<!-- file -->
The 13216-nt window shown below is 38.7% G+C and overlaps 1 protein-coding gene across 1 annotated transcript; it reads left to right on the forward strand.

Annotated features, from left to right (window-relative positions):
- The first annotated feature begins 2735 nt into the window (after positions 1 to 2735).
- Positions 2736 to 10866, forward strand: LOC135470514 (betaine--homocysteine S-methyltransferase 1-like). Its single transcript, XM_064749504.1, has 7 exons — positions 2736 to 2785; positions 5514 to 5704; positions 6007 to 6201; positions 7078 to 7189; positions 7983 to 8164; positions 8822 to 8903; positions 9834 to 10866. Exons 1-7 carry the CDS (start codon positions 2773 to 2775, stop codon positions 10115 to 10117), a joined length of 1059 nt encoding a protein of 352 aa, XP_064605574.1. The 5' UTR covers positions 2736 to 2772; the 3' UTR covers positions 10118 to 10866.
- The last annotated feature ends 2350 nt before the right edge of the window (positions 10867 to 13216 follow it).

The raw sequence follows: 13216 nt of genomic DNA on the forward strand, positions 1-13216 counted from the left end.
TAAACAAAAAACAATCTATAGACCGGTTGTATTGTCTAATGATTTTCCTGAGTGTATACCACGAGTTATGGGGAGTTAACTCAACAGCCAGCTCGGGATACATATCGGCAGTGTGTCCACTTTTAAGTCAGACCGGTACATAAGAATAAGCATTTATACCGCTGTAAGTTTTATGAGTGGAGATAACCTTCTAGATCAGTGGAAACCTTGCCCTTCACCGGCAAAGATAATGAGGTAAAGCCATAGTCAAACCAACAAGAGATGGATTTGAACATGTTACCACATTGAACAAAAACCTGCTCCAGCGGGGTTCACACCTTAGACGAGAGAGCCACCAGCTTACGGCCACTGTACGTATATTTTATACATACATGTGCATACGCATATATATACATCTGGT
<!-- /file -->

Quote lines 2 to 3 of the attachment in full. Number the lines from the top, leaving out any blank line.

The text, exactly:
Annotated features, from left to right (window-relative positions):
- The first annotated feature begins 2735 nt into the window (after positions 1 to 2735).